EU, US caution Guatemala over persecution of lawyers, judges

The European Union and the United States are expressing concern about the Guatemalan government's legal actions against independent judges, lawyers and prosecutors, many of whom participated in past anti-corruption cases

ByThe Associated Press
February 11, 2022, 6:20 PM

GUATEMALA CITY -- The European Union and the United States expressed concern Friday about the Guatemalan government’s legal actions against independent judges, lawyers and prosecutors, many of whom participated in past anti-corruption cases.

The EU said in a statement that the arrests and other actions were preceded by a campaign of intimidation and threats.

Brian Nichols, the U.S. assistant secretary of state for Western Hemisphere affairs, wrote in his Twitter account that the arrests “undermine the rule of law.”

The comments came a day after a Guatemalan lawyer who previously represented a United Nations-backed anti-corruption mission in court proceedings was arrested in what some observers said was retribution against those who helped the highly effective anti-corruption effort.

The lawyer, Leidy Indira Santizo Rodas, is accused of obstruction of justice, but Attorney General’s Office spokesman Juan Luis Pantaleón did not share additional details and the case remains under seal.

The U.N.-supported International Commission Against Impunity in Guatemala supported a number of high-profile successful prosecutions, including taking down former President Otto Pérez Molina and Vice President Roxanna Baldetti.

Over 12 years, the body helped dismantle more than 60 criminal networks, resulting in the sentencing of more than 400 people. It was staffed by foreign specialists and Guatemalans like Santizo.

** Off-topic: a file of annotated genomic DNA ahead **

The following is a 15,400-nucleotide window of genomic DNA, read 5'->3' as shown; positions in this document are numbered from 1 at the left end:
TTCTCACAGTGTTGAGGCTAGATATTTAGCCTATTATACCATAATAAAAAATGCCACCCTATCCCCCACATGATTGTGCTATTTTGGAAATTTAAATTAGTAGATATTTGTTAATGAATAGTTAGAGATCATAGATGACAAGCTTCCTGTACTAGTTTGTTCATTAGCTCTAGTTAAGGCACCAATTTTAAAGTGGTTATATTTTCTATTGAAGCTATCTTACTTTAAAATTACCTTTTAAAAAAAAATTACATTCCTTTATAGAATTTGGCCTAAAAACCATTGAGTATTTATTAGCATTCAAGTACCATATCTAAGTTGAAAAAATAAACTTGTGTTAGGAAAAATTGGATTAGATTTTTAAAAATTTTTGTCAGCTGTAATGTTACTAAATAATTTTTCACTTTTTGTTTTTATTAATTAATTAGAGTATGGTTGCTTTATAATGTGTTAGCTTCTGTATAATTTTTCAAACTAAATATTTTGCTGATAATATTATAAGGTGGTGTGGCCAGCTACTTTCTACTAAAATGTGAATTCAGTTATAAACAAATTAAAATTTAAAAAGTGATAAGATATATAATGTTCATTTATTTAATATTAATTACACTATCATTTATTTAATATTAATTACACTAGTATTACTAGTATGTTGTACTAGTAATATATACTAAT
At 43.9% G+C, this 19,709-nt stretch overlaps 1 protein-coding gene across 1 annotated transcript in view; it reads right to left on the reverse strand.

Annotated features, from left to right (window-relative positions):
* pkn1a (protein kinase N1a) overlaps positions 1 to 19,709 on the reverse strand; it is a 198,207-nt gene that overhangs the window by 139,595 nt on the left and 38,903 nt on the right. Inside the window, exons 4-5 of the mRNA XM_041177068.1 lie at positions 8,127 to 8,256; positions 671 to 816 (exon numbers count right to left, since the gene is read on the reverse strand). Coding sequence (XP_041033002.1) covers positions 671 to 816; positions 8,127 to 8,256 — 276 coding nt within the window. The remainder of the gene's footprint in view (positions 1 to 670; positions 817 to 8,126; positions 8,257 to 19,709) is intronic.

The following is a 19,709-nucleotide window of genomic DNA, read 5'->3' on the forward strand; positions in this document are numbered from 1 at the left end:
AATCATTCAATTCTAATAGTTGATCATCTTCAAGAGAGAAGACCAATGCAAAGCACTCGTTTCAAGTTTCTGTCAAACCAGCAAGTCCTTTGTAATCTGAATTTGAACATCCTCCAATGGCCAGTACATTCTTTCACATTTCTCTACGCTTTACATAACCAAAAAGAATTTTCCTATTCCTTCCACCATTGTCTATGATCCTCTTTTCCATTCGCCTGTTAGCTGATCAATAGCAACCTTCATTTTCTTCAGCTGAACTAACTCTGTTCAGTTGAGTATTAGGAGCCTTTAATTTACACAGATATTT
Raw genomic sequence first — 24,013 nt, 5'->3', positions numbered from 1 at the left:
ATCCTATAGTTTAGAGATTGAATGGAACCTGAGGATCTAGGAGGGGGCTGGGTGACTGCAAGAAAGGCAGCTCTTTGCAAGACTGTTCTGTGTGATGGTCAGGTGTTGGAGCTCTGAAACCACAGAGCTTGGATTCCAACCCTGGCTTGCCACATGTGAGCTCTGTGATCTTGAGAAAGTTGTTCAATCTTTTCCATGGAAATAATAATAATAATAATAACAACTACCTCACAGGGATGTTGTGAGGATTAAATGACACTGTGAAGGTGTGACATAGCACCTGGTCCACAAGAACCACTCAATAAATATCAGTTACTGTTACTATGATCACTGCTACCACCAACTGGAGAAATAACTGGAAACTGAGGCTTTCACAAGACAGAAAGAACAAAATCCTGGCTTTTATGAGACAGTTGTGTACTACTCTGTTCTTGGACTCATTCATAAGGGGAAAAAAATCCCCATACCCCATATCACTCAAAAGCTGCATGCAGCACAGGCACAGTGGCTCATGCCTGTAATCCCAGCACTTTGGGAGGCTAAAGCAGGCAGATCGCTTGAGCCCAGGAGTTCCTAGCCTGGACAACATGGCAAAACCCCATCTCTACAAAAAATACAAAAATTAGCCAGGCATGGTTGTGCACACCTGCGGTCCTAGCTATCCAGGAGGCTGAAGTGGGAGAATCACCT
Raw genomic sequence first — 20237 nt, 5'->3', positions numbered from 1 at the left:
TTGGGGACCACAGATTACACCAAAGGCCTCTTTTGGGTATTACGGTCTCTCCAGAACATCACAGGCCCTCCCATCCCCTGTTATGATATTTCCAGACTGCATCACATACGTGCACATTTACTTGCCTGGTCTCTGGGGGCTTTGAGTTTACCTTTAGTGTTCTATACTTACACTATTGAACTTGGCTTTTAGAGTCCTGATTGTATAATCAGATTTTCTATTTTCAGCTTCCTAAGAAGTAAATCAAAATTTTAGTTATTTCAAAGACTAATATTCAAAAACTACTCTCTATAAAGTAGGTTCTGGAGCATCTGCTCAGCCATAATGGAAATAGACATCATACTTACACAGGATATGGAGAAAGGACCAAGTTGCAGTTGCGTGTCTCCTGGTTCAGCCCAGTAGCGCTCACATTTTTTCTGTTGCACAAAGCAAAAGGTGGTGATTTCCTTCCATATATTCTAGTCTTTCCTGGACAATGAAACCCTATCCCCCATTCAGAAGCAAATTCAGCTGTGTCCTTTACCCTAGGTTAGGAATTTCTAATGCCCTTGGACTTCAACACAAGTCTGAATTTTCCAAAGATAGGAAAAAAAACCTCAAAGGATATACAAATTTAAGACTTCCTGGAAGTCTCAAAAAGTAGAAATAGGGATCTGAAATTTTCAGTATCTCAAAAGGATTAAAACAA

In 2019, then President Jimmy Morales ended the mission as it continued to upset the country’s elite.

Last year, Attorney General Consuelo Porras fired Juan Francisco Sandoval, who had headed the office of the Special Prosecutor Against Impunity, which had worked closely with the U.N.-backed commission. Sandoval fled into self-exile. The U.S. government later cancelled Porras’ visa, accusing her of undermining Guatemala’s democracy by blocking investigations into corruption.

Constitutional lawyer Alejandro Balsells said there was “no doubt” that there has been persecution of everyone who worked with the commission or Sandoval’s office as well as “everyone who would be an obstacle to current abuses of power.”

“The European Union expresses its utmost concern over the ongoing deterioration of the rule of law in Guatemala, where the Supreme Court of Justice and the Prosecutor-General have initiated legal action against independent judges, lawyers and prosecutors,” the EU statement said.

“We also note that these actions were preceded by a lengthy social-media campaign, including intimidation and threats, especially against former staff of the Special Prosecution Office against Impunity ... and the International Commission against Impunity in Guatemala (CICIG).”

For his part, Nichols wrote: “The Guatemala Attorney General’s February 10 actions against current and former anti-corruption prosecutors continue a pattern of intimidation and revenge against individuals responsible for fighting impunity. These concerning actions undermine the rule of law.”

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